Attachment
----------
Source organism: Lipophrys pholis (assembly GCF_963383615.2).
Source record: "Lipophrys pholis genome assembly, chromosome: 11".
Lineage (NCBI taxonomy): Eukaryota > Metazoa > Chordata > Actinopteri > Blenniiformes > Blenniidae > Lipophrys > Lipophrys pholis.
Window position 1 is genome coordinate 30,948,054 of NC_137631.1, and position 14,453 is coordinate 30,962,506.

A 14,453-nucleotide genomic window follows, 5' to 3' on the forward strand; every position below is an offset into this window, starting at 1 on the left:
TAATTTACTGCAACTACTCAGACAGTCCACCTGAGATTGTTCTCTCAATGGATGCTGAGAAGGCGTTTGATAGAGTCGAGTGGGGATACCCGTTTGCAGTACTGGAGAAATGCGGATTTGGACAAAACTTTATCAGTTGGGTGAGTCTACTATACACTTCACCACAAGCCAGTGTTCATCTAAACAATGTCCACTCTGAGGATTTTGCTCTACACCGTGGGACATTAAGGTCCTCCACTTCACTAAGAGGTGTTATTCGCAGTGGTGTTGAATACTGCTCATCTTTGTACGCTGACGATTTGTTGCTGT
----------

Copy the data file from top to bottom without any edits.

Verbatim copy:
Source organism: Lipophrys pholis (assembly GCF_963383615.2).
Source record: "Lipophrys pholis genome assembly, chromosome: 11".
Lineage (NCBI taxonomy): Eukaryota > Metazoa > Chordata > Actinopteri > Blenniiformes > Blenniidae > Lipophrys > Lipophrys pholis.
Window position 1 is genome coordinate 30,948,054 of NC_137631.1, and position 14,453 is coordinate 30,962,506.

A 14,453-nucleotide genomic window follows, 5' to 3' on the forward strand; every position below is an offset into this window, starting at 1 on the left:
TAATTTACTGCAACTACTCAGACAGTCCACCTGAGATTGTTCTCTCAATGGATGCTGAGAAGGCGTTTGATAGAGTCGAGTGGGGATACCCGTTTGCAGTACTGGAGAAATGCGGATTTGGACAAAACTTTATCAGTTGGGTGAGTCTACTATACACTTCACCACAAGCCAGTGTTCATCTAAACAATGTCCACTCTGAGGATTTTGCTCTACACCGTGGGACATTAAGGTCCTCCACTTCACTAAGAGGTGTTATTCGCAGTGGTGTTGAATACTGCTCATCTTTGTACGCTGACGATTTGTTGCTGT